Published: 20th March 2018
In a recent case involving a former husband and wife, Mr Justice Cobb granted an appeal made by the wife during financial remedy proceedings regarding an interim order for the sale of the couple’s former matrimonial home. When the couple separated, the wife continued to live in the matrimonial home, while the husband moved into a holiday home they owned.
The couple, who had three children together during their 25-year marriage,were at the initial stages of their financial remedy proceedings and had both agreed that there was a need for them to sell their home. The couple had not yet attended the first appointment of the proceedings, but had voluntarily exchanged Forms E, in which both parties included a request for a final order to sell the property.
The Interim Order
At that point, the property had been on the market for about two years, with an initial asking price of £950,000, however it was then reduced to £850,000 in the autumn of 2017. Following the price reduction, there was an offer of £785,000 which the husband wanted to accept, but the wife did not. As a result, the husband opened financial remedy proceedings, making an application for an interim order for the sale of the property.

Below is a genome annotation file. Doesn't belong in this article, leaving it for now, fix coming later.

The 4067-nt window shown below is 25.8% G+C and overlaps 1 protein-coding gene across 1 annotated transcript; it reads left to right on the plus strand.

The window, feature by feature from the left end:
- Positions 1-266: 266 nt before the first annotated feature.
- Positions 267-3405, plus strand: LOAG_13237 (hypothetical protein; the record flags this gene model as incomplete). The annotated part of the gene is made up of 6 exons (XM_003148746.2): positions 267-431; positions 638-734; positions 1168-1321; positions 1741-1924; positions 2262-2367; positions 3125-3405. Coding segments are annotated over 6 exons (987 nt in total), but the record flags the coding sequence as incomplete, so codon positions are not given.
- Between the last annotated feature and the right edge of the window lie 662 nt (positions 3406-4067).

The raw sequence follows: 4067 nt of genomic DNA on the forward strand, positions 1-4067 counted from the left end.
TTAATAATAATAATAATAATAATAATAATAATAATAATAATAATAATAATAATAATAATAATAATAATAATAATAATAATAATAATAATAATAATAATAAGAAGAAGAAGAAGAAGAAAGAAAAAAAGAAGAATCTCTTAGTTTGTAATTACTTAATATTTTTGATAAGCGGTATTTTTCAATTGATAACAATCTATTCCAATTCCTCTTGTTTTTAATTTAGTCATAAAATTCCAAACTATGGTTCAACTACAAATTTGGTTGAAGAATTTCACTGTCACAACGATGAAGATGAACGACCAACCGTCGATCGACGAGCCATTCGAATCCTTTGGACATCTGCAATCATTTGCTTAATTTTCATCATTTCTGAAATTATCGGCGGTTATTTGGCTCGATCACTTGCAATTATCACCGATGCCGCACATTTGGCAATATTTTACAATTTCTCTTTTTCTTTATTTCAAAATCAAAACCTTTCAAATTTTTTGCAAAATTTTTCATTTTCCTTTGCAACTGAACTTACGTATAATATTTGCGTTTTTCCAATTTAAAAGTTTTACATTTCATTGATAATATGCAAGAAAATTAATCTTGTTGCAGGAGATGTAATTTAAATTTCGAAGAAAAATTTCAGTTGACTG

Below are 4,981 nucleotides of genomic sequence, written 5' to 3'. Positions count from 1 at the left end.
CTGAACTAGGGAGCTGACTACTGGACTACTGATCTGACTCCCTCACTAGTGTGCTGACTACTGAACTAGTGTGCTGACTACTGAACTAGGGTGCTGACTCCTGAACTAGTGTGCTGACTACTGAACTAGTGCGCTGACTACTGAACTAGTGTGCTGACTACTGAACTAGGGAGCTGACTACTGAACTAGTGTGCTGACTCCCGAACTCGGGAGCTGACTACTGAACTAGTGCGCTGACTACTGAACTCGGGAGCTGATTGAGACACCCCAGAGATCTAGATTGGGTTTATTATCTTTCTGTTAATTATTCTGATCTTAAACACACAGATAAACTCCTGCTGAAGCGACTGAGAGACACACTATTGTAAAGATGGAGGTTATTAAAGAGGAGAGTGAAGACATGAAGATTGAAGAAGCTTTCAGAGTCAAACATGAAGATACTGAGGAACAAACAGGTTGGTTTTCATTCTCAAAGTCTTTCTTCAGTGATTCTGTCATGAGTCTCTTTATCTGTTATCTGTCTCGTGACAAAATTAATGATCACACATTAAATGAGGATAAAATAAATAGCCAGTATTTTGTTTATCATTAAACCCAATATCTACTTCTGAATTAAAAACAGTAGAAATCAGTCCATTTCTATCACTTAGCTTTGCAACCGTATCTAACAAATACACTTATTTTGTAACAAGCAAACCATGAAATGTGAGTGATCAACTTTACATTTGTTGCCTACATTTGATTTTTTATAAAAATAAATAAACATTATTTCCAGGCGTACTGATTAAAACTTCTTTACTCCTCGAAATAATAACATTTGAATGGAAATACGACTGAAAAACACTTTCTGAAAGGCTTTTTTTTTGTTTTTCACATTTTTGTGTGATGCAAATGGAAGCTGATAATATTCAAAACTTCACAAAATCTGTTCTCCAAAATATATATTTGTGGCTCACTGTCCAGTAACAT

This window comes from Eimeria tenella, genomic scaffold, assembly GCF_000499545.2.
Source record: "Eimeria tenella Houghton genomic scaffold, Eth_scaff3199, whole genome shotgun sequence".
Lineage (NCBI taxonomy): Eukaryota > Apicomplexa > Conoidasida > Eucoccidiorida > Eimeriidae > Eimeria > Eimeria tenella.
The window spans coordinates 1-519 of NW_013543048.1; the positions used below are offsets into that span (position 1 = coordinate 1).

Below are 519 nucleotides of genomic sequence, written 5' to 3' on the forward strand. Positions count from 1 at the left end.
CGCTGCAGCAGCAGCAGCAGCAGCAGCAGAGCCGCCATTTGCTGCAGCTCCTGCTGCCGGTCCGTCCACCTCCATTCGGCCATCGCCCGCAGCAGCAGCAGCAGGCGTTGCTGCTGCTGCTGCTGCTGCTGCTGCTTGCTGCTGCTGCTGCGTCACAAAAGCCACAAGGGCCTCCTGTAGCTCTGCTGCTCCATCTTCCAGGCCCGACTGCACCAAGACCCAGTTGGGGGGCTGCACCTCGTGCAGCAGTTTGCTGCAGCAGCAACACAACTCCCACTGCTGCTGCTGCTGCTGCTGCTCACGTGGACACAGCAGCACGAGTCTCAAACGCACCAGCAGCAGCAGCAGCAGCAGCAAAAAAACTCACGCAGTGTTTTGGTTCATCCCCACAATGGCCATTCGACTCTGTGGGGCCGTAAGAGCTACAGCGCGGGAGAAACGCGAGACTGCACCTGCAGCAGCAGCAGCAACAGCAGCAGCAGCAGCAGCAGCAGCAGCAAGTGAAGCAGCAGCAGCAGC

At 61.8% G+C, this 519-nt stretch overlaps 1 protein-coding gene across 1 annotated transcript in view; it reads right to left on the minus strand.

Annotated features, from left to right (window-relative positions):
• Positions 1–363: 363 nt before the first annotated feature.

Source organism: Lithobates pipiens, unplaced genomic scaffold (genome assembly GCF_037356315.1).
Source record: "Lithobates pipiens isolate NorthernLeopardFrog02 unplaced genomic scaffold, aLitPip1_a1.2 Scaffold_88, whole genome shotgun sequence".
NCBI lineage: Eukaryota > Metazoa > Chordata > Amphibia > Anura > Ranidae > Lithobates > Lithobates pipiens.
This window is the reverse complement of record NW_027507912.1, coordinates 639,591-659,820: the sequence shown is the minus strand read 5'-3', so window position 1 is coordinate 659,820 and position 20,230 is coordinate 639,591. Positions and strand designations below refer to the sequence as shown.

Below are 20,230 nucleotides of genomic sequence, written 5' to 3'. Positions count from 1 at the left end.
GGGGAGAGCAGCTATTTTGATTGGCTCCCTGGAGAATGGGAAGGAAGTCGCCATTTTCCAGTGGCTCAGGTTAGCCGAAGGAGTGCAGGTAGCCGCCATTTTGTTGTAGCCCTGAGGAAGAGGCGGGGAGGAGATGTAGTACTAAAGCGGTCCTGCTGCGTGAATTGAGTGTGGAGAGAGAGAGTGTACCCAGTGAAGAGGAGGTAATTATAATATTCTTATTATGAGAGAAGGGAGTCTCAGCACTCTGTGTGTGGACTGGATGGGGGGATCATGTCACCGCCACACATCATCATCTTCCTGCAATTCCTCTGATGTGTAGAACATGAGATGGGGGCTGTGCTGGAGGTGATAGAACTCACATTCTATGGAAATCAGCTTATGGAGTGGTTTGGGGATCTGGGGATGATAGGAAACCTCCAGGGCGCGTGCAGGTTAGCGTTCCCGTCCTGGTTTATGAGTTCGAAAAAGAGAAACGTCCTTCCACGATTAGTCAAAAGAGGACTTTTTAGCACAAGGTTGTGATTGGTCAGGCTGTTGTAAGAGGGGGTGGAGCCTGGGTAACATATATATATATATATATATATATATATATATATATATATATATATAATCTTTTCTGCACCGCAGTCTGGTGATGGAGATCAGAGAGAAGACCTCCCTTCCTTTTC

The wife had a clear objection to the sale of the property, suggesting that the price offered for the property would reflect a sale far below the initial asking price and the property's true valuation. She also suggested that she believed the sale of the property should be left until after their daughter had completed her A-level exams, to ensure that she had the best chance of succeeding.
An Appeal against the Order
The District Judge initially made an interim order for the sale of the former matrimonial home, which the wife then appealed against. This then led Mr Justice Cobb to review not only the case but also how the interim order relates to the case.
Having looked at the statutory sources relating to the court’s jurisdiction to enforce an interim order for the sale of the property, and looking at previous cases relating to interim orders, Mr Justice Cobb revealed that the husband’s application could not stand. The wife should also be taken into account in relation to this; as such an interim order could not terminate her occupation rights.
Mr Justice Cobb did suggest that the husband could make an application for such an interim order, but this would have to be done under MWPA 1882 or TOLATA 1996; and it would need to be done formally. He also suggested that if the court had the correct jurisdiction and the application had been made correctly, the husband would then need to meet the criteria of a two-stage test for the application to be passed through. In summary, Mr Justice Cobb accepted the wife’s appeal, and the interim order for the sale of the former matrimonial home was not enforced.
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